When it comes to American serial killers, John Wayne Gacy—aka the “Killer Clown”—is by far one of the most infamous. Claiming the lives of at least 33 young men and burying them under his house, Gacy, from Cook County, Illinois, lived a “normal” life by all accounts when looking from the outside in. With an ordinary job and two marriages under his belt, no one suspected the gruesome truth that was hiding underneath his facade—including his children.
Many people wonder: what are the children of a serial killer like as people, and what are they doing ever since justice was served in 1994 when their father died of lethal injection? Let’s delve a little deeper into Gacy’s family life.
John Wayne Gacy Was A Family Man
One of the most terrifying things about Gacy is the fact that he blended so well into his community—all while devising and acting out his devious and morbid actions. Living in suburban Illinois, Gacy began working as a manager at a shoe company when he met his first wife, Marlynn Myers, in 1964. They dated less than a year before the couple married and moved in with Myers’ well-to-do parents.
A few years pass before Gacy and Myers decided to move to Waterloo, Iowa with her parents to help them manage a few Kentucky Fried Chicken stores that the Myers parents had acquired. Gacy was eager to help his father-in-law manage the then-new fast-food chain. Known as a hard worker and pillar of the community, Gacy was even an active volunteer. During their time in Waterloo, Myers gave birth to two children—Michael born in February 1966, and Christine born in March 1967. All seemed perfect in the Gacy family during this time.
He Went To Prison And Remarried
It was in 1968 that Gacy’s “perfect” household began to crumble, however, it would prove to be just the start of his horrific plans. Despite being a seemingly “good man,” the soon-to-be serial killer was convicted of sexually assaulting two teen boys and given a ten-year sentence. While serving his sentence, Myers filed for divorce in 1969 and acquired sole custody of their children—whom he’d never see again. Sadly, for his victims, he was released on parole in the summer of 1970.
“He had no particular problem during his stay,” Warden Calvin Auger told the New York Times in 1979. “His adjustment was exceptionally good. He was a good worker, a willing worker with only one minor disciplinary thing on his record, just a hassle with another resident with nobody injured.”
After Gacy’s parole release, the terrible chain of events he had started to create in his mind was only beginning. In fact, he was charged yet again with another sexual assault of a teenage boy, however, the charges were dropped when his victim never appeared in court.
Amazingly, Gacy tried his best to live, yet again, a “normal” life. After his first run-ins with the law, he moved back to Illinois to live in Chicago where he started his own business called PDM—an acronym for Painting, Decorating, and Maintenance. It was during 1972 that he married his second wife Carole Hoff who had two daughters. She also happened to be a friend of Gacy’s sister and had known him since childhood. Little did she know, her new husband had already committed his first murder by then and had buried the victim in the crawl space of the house that they had lived in together.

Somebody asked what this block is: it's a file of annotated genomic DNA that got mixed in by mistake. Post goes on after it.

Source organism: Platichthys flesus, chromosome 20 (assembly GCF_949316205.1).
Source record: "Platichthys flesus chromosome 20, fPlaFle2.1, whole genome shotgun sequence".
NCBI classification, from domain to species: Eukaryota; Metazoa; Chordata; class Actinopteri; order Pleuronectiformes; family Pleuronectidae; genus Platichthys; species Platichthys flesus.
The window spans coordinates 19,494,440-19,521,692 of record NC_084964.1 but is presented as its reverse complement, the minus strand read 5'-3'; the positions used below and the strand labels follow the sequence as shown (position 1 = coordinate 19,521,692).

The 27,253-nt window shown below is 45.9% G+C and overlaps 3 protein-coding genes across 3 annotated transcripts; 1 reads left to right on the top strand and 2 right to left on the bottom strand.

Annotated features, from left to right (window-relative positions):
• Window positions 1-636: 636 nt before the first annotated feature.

“He swept me off my feet,” Hoff had said of Gacy at the time—having no idea of all the horrors to come.
It was also during this time in the early 1970s that Gacy took up the hobby of dressing like a clown—a behavior that would eventually earn him his nickname of the “Killer Clown.” Gacy called his alter egos “Pogo the Clown” and “Patches the Clown,” and he would appear in costume and full makeup at children’s parties and charity events. Terrifyingly, “Pogo” and “Patches” would play a role in the multitude of murders he was about to commit.
Gacy would lure his young male victims to his home by pretending to be a police officer or promising them construction work. Once in his home, Gacy would take on the clown persona before drugging, sexually assaulting, and strangling his victims. Between the years 1972 and 1978, Gacy would go on to claim the lives of 33 (known) young male victims. In 1981, a Cook County jury would finally find him guilty after cops received a search warrant for his home, and Gacy was sentenced to death by lethal injection.
Where Are Gacy’s Kids Now?
When Gacy’s first wife divorced him in 1969, she had received sole custody of their children, Michael and Christine. Since then, not much has been revealed about the now-adults that used to call Gacy “dad.” It seems obvious that they’ve made a concerted effort to stay out of the spotlight and disassociate themselves with the Gacy name.
If Michael and Christine are still alive today, they would be in their 50s and it’s likely that they would have changed their names. Like most of Gacy’s family, including his sister, Karen Kuzma, they would rather not think about him. Speaking on the show Monster in My Family, Kuzma said, “How can you love somebody like that? How can you love somebody that is so evil, that you can love them but at the same time hate them?”
It would only be understandable for his two children to feel the exact same way.